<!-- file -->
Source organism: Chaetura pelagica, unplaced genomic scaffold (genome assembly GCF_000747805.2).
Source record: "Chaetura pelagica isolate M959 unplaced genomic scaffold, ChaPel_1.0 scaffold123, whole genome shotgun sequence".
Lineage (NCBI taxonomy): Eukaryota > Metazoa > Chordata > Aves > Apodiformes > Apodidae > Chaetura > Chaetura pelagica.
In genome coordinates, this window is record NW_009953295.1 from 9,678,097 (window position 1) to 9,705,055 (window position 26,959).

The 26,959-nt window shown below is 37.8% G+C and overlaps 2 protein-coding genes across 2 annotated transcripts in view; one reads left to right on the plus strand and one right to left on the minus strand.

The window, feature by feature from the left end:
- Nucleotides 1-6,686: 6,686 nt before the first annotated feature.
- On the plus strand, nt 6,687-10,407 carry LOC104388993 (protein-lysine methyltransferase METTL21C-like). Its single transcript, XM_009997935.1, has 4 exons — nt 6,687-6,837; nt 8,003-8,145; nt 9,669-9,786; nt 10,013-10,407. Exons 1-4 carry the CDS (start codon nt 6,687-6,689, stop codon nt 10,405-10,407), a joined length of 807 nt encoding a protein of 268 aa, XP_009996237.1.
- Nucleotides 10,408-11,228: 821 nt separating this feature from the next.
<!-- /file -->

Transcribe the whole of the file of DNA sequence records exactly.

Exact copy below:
Source organism: Chaetura pelagica, unplaced genomic scaffold (genome assembly GCF_000747805.2).
Source record: "Chaetura pelagica isolate M959 unplaced genomic scaffold, ChaPel_1.0 scaffold123, whole genome shotgun sequence".
Lineage (NCBI taxonomy): Eukaryota > Metazoa > Chordata > Aves > Apodiformes > Apodidae > Chaetura > Chaetura pelagica.
In genome coordinates, this window is record NW_009953295.1 from 9,678,097 (window position 1) to 9,705,055 (window position 26,959).

The 26,959-nt window shown below is 37.8% G+C and overlaps 2 protein-coding genes across 2 annotated transcripts in view; one reads left to right on the plus strand and one right to left on the minus strand.

The window, feature by feature from the left end:
- Nucleotides 1-6,686: 6,686 nt before the first annotated feature.
- On the plus strand, nt 6,687-10,407 carry LOC104388993 (protein-lysine methyltransferase METTL21C-like). Its single transcript, XM_009997935.1, has 4 exons — nt 6,687-6,837; nt 8,003-8,145; nt 9,669-9,786; nt 10,013-10,407. Exons 1-4 carry the CDS (start codon nt 6,687-6,689, stop codon nt 10,405-10,407), a joined length of 807 nt encoding a protein of 268 aa, XP_009996237.1.
- Nucleotides 10,408-11,228: 821 nt separating this feature from the next.